Happy Feast Day to Black Madonna and all her followers!
Saturday (Dec. 8) was Bodhi Day, the Buddhist holy day celebrating the enlightenment of Siddhārtha Gautama Buddha, whose teachings form the foundation of Buddhist philosophy. During his awakening, the Buddha: 1) came to the realization that he had been born and reborn many times, 2) uncovered the Law of Karma and recognized the importance of the Noble Eightfold Path, and 3) discovered the Four Noble Truths, before ultimately reaching Nirvana.
As a lover of colors and shapes, I was immediately drawn to Gods and Goddesses of the Ancient Maya by Leonard Everett Fisher while browsing the shelves at my local library. The mix of earth tones and primary colors encapsulated by thick black lines pop off the page and stirred the indigenous roots of my inner being. I further found the book interesting, informative and easy to read. While some of the deities (Goddess of Suicide and God of Human Sacrifice) featured may bring up questions from the youngest audience members, I felt that the book was quite accessible for children. However, parents may want to edit out content they feel uncomfortable with presenting to their children. I decided to feature the top five Mayan gods and goddess I felt were particularly interesting and beautifully drawn.
On November 3, 2012, my husband and I checked out our first Mind, Body, Spirit Expo which took place at Lincoln Financial Field in Philadelphia. It is advertised as the largest expo of its kind (personal growth and spirituality) in the northeast. I was excited to meet like-minded people, see weird and unusual things, and discover new products, books and information. If you are wondering what you will encounter at such an expo, below are some highlights from our trip…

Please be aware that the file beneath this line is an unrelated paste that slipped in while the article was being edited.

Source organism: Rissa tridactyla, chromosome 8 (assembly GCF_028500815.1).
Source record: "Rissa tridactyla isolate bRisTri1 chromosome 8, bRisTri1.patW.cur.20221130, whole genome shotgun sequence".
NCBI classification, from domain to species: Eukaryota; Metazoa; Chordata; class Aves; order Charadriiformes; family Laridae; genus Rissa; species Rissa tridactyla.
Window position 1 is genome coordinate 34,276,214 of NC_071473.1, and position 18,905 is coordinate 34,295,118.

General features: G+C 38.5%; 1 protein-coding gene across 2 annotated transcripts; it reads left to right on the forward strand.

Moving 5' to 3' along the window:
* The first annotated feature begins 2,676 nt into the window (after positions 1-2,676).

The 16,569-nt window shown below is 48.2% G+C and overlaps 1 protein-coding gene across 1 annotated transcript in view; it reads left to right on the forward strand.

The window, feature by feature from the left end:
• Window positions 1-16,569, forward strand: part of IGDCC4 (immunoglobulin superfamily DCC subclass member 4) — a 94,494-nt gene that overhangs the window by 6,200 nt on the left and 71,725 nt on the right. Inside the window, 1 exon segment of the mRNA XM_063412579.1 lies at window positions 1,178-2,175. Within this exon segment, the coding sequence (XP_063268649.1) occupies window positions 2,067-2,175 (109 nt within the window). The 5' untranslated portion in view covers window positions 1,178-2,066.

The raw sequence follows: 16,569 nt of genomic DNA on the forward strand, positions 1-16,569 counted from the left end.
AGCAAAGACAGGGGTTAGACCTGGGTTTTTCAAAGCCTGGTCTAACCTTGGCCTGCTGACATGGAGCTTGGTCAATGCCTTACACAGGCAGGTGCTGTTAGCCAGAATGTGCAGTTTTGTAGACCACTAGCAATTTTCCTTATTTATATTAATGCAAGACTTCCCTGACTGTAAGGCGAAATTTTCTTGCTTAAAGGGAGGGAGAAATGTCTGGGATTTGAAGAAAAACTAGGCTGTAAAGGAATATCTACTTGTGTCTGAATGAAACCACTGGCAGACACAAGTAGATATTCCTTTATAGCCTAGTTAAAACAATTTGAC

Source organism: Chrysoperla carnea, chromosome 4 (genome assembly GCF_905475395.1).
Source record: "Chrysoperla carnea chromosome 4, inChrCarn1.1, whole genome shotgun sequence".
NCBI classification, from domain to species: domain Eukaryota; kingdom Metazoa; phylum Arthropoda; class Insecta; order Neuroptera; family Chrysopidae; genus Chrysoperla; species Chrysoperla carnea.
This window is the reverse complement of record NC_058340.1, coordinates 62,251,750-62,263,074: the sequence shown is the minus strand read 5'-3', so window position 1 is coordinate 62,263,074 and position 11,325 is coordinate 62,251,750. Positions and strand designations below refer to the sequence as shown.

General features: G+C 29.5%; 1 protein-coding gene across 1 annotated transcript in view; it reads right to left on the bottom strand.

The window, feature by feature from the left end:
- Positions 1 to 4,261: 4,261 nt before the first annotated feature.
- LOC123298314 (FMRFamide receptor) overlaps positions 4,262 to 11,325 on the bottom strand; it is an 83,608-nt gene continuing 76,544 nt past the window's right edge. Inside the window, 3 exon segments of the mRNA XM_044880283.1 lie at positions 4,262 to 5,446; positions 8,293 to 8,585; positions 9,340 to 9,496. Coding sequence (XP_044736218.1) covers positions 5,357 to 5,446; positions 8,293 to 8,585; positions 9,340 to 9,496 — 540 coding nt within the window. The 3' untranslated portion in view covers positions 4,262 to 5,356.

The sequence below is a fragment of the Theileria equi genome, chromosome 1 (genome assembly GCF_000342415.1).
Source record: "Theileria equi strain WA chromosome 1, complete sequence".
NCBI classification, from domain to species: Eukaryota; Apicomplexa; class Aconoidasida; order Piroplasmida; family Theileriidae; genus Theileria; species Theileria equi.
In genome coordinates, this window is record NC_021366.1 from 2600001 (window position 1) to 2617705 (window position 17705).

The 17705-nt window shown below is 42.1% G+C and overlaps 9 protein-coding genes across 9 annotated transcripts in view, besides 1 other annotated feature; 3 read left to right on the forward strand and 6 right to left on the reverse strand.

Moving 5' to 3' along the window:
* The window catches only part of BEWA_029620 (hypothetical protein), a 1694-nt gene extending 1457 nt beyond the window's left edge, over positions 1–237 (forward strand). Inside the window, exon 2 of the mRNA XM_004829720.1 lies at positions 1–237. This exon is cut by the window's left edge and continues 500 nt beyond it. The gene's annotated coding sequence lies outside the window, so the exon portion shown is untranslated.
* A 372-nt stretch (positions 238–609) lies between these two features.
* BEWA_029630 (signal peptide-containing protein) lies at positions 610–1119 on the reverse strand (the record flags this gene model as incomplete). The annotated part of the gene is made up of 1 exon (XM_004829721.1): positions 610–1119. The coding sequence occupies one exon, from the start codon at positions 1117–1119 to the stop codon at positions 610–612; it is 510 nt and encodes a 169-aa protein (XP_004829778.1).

Special Birthday Edition
In Memoriam of Myra “Aunt Nute” Wright
The Consummate Nature Lover
April 10, 1934 – November 17, 2012
The Morris Arboretum in Philadelphia is a fantastic natural oasis to experience whether you live in Philadelphia or if you’re visiting and would like a break from the city. You can access their website at www.business-services.upenn.edu.
Photography by Ajua Hawkins.
Copyright 2012-2014 Ajua Hawkins
I was thrilled about experiencing Seattle for the first time. While exploring the underground section of Pike Place Market, we made our way to a small crystal store called Gem Heaven. I’d done my due diligence before we arrived and had my mind-set on visiting several metaphysical and mystical stores in and around the market. I enjoyed perusing the unique selection at Gem Heaven. There was plenty to choose from and ooh-and-ah over in the tiny shop. I purchased several crystals – one of them being a little ruby.
I drink tea every day. It soothes and calms like no other beverage and I appreciate the ever-increasing variety. Part of my love for tea flows from the preparation ritual. Watching the flowers and leaves unroll, swell, and bloom lifts my spirit and makes me smile like a child watching the transformation take place for the first time. Besides fixing the daily morning wake-up cuppa and sipping on Sleepy Time or fresh chamomile tea before bedtime, I never thought much about the science of making tea until we discussed it at an Herbiary Apothecary Garden class.